Waitangi Day Address: Hon Dr Pita Sharples

Friday 6 February 2009, 3:59PM
By Pita Sharples


 I thank Bishop Kitohu Pikaahu for his invitation to speak to
you today.


Directly opposite the Takapau Town Hall; in the CBD of
Takapau, there is a proud war memorial erected in grateful
memory to those who gave their lives in war.

The memorial carries the following inscription

Sons of this place, let this of you be said
That you who live are worthy of your dead
These gave their lives that you who live may reap
Richer harvest, ere you fall asleep.

Underneath the verse, is the honour roll – the names of
Private Pedersen; Private Matu Wehi; Sergeant Major Ireland;
Corporal Kepa Naera; Corporate Bean; Private Apatu Nepe and
many others.

There is no distinction made between tangata whenua and
tangata tiriti; the names of Maori soldiers sitting
alongside Pakeha. In death, all lives were equal; their
legacy to be that those of us who live on will be worthy of
their sacrifice. They are honoured as they fell, together.

In paying the ultimate price of citizenship, many Maori
thought they were living out the obligations and the duties
that came with the signing of the Treaty of Waitangi in

In times of peace; just as in times of war; let us never
forget the sacred covenant that our ancestors signed up to
– yours and mine. Can we, today, look at our neighbours,
turn to each other, and know that “you who live are worthy
of your dead”.

The notion of the Treaty being a sacred covenant is not of
course mine alone, as the brave new utterances of the
Minister of Maori Affairs.

The Waitangi Tribunal in their Te Roroa report had this to

The Treaty was not only a “contract or reciprocal
arrangement between two parties” but a “sacred covenant
entered into by the Crown and Maori” where “both parties
have a common moral duty to abide by the Christian and
traditional Maori values it embodies”.

The word covenant comes from the Old Testament, and is
apparently used some 286 times in different contexts.

Some describe it coming from the verb – to perceive, to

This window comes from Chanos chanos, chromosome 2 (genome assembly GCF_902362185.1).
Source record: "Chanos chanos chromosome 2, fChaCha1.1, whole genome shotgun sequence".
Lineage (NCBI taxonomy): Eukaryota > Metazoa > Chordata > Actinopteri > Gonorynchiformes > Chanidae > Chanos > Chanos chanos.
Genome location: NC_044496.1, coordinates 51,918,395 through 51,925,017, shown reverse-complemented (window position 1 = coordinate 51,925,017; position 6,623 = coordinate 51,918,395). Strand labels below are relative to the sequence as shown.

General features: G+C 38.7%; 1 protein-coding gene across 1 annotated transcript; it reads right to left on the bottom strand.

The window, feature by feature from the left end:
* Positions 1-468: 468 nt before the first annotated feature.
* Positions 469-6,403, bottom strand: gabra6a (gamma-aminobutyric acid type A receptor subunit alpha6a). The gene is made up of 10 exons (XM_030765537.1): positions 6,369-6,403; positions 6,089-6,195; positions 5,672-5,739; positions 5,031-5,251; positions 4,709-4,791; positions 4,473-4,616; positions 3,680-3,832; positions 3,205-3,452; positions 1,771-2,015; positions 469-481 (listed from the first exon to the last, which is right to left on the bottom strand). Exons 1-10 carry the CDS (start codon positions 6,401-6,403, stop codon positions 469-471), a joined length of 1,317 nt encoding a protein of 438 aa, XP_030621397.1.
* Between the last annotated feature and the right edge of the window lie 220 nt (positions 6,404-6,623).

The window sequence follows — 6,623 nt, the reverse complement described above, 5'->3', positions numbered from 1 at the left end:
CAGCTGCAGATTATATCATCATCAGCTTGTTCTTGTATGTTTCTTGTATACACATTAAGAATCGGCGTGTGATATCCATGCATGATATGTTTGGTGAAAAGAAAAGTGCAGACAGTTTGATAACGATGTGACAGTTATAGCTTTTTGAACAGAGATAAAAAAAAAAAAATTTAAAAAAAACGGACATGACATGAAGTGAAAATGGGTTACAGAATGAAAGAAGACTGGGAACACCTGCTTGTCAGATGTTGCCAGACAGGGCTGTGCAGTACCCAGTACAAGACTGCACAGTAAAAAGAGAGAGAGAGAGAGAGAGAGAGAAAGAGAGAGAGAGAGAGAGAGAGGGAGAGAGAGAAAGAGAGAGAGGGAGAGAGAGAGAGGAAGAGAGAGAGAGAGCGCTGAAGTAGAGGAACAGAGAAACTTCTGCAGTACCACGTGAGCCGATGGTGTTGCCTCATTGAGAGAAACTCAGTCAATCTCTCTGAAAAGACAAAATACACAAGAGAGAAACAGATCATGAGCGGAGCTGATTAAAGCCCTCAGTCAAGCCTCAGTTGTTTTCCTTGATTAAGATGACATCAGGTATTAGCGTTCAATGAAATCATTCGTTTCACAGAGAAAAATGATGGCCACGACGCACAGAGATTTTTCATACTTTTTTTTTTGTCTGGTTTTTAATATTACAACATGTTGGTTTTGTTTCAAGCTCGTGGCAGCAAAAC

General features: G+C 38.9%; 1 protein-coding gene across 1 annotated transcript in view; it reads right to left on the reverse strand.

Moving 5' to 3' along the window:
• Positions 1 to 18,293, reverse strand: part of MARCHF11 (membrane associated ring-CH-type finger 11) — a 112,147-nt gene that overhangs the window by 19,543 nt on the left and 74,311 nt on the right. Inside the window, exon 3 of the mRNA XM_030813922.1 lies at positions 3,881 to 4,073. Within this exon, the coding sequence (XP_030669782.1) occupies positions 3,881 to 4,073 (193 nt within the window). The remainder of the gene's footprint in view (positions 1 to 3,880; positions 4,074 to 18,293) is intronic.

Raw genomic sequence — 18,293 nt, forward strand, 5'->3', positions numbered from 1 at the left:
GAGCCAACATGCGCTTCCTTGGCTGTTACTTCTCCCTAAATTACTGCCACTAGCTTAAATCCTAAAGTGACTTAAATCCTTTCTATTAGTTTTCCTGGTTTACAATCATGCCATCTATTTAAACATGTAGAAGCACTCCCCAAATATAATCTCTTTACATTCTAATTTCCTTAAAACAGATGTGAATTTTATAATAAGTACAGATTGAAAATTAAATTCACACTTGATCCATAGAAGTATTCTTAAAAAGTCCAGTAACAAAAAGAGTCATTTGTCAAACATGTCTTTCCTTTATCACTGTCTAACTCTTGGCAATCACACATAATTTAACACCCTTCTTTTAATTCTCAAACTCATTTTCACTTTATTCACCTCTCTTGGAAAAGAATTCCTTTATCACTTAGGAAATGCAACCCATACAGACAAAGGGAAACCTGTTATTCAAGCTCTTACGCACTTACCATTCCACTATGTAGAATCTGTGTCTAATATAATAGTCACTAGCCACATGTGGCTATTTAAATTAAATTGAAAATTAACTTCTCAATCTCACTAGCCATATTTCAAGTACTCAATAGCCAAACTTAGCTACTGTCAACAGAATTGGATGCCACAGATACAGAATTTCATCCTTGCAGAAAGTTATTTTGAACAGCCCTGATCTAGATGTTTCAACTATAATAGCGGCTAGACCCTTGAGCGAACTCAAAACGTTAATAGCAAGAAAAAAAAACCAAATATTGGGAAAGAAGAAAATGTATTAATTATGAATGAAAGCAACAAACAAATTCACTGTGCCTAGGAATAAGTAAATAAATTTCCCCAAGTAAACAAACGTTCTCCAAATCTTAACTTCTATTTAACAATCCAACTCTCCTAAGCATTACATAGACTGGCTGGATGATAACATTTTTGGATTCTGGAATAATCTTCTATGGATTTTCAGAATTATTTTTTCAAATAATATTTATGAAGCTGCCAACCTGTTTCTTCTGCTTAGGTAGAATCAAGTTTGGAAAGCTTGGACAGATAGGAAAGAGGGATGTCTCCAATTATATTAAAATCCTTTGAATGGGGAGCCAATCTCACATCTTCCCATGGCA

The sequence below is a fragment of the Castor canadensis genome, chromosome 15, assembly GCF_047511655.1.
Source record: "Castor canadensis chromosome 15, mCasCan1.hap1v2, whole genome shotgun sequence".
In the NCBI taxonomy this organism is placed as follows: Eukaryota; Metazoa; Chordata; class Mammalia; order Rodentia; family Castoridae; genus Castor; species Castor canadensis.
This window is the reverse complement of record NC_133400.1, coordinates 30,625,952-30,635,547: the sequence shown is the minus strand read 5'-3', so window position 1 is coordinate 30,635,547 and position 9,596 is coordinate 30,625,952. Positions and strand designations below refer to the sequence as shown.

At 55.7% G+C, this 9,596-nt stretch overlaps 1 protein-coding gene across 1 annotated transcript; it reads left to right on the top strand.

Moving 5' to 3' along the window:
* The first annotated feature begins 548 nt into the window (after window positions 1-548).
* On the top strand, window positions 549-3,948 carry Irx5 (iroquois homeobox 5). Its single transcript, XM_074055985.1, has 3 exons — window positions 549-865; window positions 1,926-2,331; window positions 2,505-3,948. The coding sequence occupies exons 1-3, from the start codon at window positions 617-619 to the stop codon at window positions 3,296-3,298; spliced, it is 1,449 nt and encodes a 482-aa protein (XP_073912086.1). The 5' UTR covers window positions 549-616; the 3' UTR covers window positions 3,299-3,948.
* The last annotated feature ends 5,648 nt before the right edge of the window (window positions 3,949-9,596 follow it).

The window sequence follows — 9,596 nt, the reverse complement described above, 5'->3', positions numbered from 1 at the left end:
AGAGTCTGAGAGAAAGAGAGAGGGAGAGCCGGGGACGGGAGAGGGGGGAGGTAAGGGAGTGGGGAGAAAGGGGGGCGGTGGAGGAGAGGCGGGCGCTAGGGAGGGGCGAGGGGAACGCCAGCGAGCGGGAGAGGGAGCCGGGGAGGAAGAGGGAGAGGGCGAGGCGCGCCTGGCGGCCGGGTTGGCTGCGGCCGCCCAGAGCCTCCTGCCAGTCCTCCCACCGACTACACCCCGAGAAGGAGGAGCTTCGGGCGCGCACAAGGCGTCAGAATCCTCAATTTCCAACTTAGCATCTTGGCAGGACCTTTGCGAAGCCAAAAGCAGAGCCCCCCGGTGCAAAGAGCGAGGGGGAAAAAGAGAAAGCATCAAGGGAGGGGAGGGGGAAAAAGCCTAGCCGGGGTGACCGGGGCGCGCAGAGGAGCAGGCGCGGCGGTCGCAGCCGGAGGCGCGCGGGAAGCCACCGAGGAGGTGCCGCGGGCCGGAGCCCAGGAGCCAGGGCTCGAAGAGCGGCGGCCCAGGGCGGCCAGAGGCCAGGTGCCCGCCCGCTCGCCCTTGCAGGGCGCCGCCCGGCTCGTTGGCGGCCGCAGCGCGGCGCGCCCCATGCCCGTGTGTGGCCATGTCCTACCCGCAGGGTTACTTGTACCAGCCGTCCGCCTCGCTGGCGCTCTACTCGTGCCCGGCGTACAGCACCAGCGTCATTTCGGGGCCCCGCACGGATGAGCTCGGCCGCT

determine – the concept of vision. I like that - the
vision of a Treaty.

However the majority of analysis concludes that the concept
of a covenant is the idea of a bond – to bind peoples
together in holy matrimony, or in our case in sacred

So how do we, in 2009, abide by our common moral duty to
this bond between our two peoples – the promise of

Going back to Takapau – as I often wish to – I remember
that whether it be a working bee at the school or a
tangihanga at the marae, Maori and Pakeha would be walking,
working alongside of each other.

Today, I have heard some Pakeha say they are still waiting
for an invitation to go onto a marae; I have been to some
tangi where in a sea of black not one white face is to be

And so I wonder, what has happened to the sacred covenant,
the promise signed by my tipuna and those representing Queen

Is the seal of partnership really a sham, a fraud, a simple

As we look out here yonder across the waters, we remember
the pain of 2004, with the imposition of the foreshore and
seabed legislation.

We remember that Maori were denied due process, to have
their day in court; that the Government took away the right
of hapu and iwi to have their claims over their foreshore
and seabed heard in court.

The Crown assumed a right to extinguish all previous
tikanga, legislative, and common law definitions of our
customary rights and to replace it with a new concept called
"ancestral connection".

Gone – in one panic moment of deliberate exclusion.

Gone – in one stroke of the pen.